With a recent drop in temperature and cold weather setting in (by Queensland standards at least!), the hot topic of conversation in the office this week (inspired by 2 days of sub-20 degree temperatures) is why our ears ache when it is cold. 

So to start, what is an ear ache? Otalgia, ear pain or an ear ache can be an acute, chronic or a random, one-off occurrence. It might be described as a dull throb, a sharp stabbing pain on an uncomfortable feeling of fullness. All of these might be a symptom of an acute illness requiring medical intervention, but can also be a reflection of harsh environmental conditions or very quick changes in season. In summer, an earache is more common secondary to constant exposure to water and swimming. In winter, it is more often the gusty winds and a drop in temperature that makes them hurt. 

Our ears are very sensitive to the cold as they are largely unprotected from the elements. The outermost part of the ear (known as the pinna) is predominantly cartilage without the extra insulating layer of fat surrounding it. This means that the web of nerves and vessels connected to our ears run very close to the surface of our skin, making them more sensitive to changing temperatures. These same conditions can also irritate and inflame the skin in our ear canals and sometimes even reach our eardrum ( a very thin, sensitive membrane) also causing pain and discomfort.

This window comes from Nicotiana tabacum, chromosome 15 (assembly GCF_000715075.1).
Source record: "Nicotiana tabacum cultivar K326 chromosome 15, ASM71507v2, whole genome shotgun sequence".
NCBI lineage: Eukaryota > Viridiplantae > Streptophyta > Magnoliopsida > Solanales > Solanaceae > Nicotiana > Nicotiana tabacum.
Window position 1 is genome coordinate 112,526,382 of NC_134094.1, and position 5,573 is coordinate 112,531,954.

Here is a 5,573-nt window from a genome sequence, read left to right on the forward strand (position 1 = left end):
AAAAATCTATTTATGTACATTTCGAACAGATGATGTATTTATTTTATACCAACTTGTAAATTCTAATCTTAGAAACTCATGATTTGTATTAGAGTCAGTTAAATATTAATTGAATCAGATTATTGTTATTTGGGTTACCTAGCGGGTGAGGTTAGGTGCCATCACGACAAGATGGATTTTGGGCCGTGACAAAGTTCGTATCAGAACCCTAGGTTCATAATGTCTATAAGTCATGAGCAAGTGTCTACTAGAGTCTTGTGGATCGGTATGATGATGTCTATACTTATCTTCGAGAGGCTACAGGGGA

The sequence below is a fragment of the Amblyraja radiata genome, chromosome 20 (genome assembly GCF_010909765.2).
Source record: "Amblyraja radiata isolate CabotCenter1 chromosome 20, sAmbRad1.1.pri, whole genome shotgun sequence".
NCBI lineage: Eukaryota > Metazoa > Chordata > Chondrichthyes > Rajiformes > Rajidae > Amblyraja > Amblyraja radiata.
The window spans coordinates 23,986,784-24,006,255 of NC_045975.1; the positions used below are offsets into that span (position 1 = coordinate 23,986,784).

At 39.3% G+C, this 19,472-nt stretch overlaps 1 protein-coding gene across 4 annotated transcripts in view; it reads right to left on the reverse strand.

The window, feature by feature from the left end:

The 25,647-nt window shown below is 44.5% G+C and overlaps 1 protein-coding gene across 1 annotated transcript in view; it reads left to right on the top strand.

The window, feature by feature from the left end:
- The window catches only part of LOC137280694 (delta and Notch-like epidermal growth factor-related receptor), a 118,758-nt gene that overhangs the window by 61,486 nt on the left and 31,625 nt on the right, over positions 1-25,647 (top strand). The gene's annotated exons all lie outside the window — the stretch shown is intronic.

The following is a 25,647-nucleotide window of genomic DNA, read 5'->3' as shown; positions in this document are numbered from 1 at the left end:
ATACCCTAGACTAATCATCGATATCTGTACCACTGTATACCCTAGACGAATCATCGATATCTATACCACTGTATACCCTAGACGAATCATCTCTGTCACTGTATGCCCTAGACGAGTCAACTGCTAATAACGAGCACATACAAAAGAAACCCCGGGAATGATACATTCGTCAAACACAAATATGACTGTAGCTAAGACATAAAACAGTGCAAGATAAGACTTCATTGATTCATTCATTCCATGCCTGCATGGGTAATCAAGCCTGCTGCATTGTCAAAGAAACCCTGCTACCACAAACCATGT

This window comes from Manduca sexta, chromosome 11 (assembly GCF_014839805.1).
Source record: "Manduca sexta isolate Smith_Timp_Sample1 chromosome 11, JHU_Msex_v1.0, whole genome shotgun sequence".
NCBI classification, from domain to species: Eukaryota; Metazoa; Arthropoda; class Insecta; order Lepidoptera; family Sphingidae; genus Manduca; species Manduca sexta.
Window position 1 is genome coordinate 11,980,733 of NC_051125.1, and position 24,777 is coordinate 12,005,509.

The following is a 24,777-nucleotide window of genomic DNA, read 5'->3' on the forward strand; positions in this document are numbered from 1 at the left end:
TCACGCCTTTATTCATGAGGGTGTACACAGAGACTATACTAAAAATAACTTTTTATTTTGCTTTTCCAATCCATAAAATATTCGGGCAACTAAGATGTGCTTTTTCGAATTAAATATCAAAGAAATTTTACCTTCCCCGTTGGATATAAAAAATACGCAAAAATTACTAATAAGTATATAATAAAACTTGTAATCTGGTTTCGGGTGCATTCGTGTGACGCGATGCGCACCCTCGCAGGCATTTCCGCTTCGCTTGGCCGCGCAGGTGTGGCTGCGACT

Other than the dull ache we get when we are walking outside on a winter morning, our ears might hurt more in winter due to illnesses including the common cold. The Eustachian Tube connects the middle ear cavity to the back of the nose and throat. This connection prevents a buildup of mucus and fluid in the ear by allowing a path for it to drain away. When we are sneezing and congested, this fluid takes longer to drain and is more likely to stay in our ears. While it will all typically resolve once our cold starts to go away, this can sometimes lead to an ear infection (otitis media) and discomfort. This is more common amongst particular groups (including children) due to the anatomy of our Eustachian Tube which becomes much steeper and easier to clear as we age.

While cold weather will not directly affect your hearing, some of the conditions that are common during winter may! The best thing to do is stay warm, wash your hands and chat to your GP or Audiologist if you have any concerns about your ears.